What Birders Don’t See

Rather than studying birds—and birders—in isolation, the time has come to see both as linked to the crises of racism and climate change.

Successful birders learn not to call attention to themselves. Many creatures are easily startled, so good birders must become good watchers and listeners. They wake up early, dress in drab colors, and stay still enough to fade into the background, to see without being seen. Or so many of us bird lovers like to think.

This fantasy of shared invisibility was shattered very publicly this summer, in a viral video showing dog walker Amy Cooper (who is white) calling the police on birder Christian Cooper (who is Black). The video testified to the ways racism colors even spaces and activities commonly supposed to be devoted to nature and removed from politics. The footage appeared concurrently with the murder of George Floyd and the eruption of Black Lives Matter protests across the country. And the response was swift.

Amy Cooper lost her job and temporarily surrendered her dog. In the days that followed the incident, a coalition of Black birders launched Black Birders Week, an online event spotlighting the expertise of Black birders and scientists. This response helped foreground the often overlooked diversity of bird lovers, even as it drove home the disproportionate risks some birders brave in order to observe birds, to protect them, and to educate others.

This explosion of attention to the politics of birding coincided with the publication of two books that try, in different ways, to explain humans’ attachment to these flying dinosaurs we call birds. What It’s Like to Be a Bird, by David Allen Sibley, and The Bird Way, by Jennifer Ackerman, are instructive because they show two major bird advocates reaching beyond the boundaries of their chosen genres, trying to capture aspects of the human fascination with birds that these genres—field guides and science journalism, respectively—tend to leave out. Each book is an impressive achievement in its own right. In light of this summer’s events, however, it is hard not to notice the social and political issues that even these unconventional works continue to omit.

A full understanding of humans’ fascination with birds requires more than a lively recitation of scientific findings and their implications for how we relate to these creatures. It requires thinking carefully about who “we” are in the first place, and about how the conventions of popular nature writing cater to a comparatively narrow, homogeneous audience. In learning to love and value the diversity of birds, birders have been too quick to discount the significance of diversity at the other end of the binoculars.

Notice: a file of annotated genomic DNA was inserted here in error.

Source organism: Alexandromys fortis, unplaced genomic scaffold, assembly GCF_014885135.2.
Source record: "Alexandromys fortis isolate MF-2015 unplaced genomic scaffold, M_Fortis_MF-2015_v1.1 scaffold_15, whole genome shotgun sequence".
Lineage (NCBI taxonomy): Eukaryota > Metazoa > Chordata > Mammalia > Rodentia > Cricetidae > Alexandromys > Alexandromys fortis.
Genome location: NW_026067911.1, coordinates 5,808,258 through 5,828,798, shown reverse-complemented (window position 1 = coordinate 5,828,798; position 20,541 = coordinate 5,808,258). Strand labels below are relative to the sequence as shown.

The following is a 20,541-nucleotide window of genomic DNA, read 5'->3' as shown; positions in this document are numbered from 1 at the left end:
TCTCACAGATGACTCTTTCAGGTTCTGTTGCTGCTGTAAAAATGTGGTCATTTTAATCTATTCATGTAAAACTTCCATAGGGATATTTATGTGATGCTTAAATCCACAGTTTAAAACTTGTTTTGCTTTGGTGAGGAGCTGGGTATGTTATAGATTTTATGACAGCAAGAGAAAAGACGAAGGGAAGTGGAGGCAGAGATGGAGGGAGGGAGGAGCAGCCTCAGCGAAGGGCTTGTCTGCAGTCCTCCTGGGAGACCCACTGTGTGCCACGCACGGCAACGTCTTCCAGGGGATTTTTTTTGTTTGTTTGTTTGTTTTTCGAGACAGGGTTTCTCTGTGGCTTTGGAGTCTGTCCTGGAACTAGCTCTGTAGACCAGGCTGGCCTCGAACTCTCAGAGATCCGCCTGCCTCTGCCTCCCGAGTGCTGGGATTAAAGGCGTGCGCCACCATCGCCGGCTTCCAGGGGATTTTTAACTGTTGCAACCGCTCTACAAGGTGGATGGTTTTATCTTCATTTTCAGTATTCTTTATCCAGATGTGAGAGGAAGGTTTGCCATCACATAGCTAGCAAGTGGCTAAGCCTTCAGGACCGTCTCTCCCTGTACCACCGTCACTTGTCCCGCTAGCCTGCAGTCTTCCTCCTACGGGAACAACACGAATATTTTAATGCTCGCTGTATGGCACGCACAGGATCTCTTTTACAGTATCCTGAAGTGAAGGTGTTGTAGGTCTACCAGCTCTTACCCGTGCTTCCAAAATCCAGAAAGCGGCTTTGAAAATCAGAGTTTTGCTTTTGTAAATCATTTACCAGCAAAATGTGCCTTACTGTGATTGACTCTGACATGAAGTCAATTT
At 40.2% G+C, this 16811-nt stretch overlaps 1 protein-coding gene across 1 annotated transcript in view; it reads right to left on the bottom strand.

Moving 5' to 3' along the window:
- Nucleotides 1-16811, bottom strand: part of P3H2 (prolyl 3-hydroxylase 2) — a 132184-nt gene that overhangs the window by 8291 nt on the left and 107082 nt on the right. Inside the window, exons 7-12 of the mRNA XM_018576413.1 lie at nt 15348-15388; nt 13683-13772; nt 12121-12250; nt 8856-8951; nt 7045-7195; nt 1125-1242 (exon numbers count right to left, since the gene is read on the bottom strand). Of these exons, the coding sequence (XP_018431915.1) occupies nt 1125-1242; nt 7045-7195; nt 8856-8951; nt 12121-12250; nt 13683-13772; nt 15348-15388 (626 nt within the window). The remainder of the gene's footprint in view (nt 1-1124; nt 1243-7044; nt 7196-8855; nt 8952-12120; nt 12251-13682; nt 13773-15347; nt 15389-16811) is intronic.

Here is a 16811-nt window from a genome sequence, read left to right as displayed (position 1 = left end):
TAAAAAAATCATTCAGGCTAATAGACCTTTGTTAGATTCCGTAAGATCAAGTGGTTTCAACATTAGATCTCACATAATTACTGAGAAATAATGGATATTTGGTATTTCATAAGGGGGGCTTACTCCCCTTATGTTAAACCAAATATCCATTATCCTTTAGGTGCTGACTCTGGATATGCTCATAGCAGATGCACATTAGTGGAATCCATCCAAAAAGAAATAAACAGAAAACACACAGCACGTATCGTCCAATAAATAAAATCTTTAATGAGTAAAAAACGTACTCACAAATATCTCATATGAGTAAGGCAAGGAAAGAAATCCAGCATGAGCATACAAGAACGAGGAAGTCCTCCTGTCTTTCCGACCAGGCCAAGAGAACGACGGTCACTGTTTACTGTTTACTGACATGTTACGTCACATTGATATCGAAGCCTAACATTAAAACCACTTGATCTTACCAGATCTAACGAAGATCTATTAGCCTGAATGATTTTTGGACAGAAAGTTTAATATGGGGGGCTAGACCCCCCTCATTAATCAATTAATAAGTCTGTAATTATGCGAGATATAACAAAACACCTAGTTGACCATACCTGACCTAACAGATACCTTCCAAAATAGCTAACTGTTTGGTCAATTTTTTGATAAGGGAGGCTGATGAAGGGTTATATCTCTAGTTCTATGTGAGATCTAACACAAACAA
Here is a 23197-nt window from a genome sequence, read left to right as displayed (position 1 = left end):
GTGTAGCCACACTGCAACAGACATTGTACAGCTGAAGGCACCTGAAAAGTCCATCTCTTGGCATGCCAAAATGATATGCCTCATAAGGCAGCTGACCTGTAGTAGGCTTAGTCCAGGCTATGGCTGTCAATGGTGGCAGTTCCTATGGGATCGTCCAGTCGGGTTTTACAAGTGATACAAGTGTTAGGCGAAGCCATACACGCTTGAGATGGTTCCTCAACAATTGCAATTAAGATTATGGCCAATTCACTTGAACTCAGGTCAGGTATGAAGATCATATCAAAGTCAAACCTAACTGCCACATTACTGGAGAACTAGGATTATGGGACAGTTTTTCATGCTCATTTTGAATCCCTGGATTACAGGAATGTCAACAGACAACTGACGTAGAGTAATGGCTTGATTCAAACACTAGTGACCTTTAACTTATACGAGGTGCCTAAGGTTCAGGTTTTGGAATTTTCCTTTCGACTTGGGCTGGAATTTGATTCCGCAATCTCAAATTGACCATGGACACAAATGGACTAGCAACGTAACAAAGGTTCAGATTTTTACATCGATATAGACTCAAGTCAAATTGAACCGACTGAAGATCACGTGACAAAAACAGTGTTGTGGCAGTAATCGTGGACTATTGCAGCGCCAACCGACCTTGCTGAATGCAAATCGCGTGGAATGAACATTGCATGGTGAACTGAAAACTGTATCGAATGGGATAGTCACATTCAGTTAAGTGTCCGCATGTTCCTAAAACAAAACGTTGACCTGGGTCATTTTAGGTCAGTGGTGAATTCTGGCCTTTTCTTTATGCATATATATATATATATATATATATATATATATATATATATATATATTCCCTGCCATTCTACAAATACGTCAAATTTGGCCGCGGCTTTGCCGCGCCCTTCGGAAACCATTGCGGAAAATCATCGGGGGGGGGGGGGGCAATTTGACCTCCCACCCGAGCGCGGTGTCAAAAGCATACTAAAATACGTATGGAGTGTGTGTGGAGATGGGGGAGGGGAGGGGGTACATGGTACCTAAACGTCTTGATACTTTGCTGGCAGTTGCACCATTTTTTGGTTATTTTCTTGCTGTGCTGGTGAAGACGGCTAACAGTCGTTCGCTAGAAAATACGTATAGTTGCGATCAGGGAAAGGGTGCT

Most field guides favored by birders are useful at the expense of being interesting. They feature capsule illustrations of species alongside notes about appearance and behavior, all geared toward aiding readers in telling one bird from another. They are typically small enough to carry in a backpack or jacket pocket. What field guides fail to do is promote interest in creatures like birds in the first place. They presuppose readers who want to know about the nonhuman world, and they further assume that what those readers want is to distinguish between species just well enough to check sightings off a list.

The most prominent field-guide author (and natural illustrator) of our time is, arguably, David Allen Sibley. What makes his new book so interesting is the way it shows the acclaimed naturalist chafing against the constraints of the field guide itself, suggesting that even Sibley is growing weary of the traditional format. In the book’s preface, Sibley explains how he repeatedly reimagined both the audience and the genre of his work-in-progress to figure out what introducing someone to birds might mean—and who exactly might be in need of such an introduction.1

The only thing that remained stable across these iterations was Sibley’s conviction that the standard field guide would not fly. “My plan to make this volume more than an identification guide,” he writes, “led to the idea of adding short essays about some of the more interesting and amazing things birds do, to try to give readers a deeper appreciation of the birds they are identifying.” The title of the book reflects his hope that What It’s Like to Be a Bird goes beyond a standard field guide and, instead, conveys the birds’ inner experiences.

It doesn’t—but the book is a magisterial work nonetheless. With the heft and production value of a coffee table book, What It’s Like to Be a Bird is laced with Sibley’s beautiful, informative illustrations of birds in action. These paintings and drawings are supplemented by snippets of writing that Sibley calls “essays,” but that might better be described as surprising tidbits backed by science. These texts answer a plethora of questions many people might never think to ask: How can one determine the age of a feather? Why do birds’ naked feet almost never freeze? How did an American bird come to be named turkey? Who would win an actual race between a roadrunner and a coyote?

The field-guide format—for all its benefits—inhibits inquiry, imagination, and interspecies attachment.

Sibley’s answers do more than educate; they whet curiosity about other creatures. His book reminds us how to ask the kinds of questions that come naturally to children, but that field guides and textbooks train us to brush aside in favor of scientific data about morphology, diet, abundance, and breeding habits.

In that sense, What It’s Like to Be a Bird achieves its aim of surpassing other field guides. It not only familiarizes audiences with species; it teaches them enough to promote lasting interest and engagement.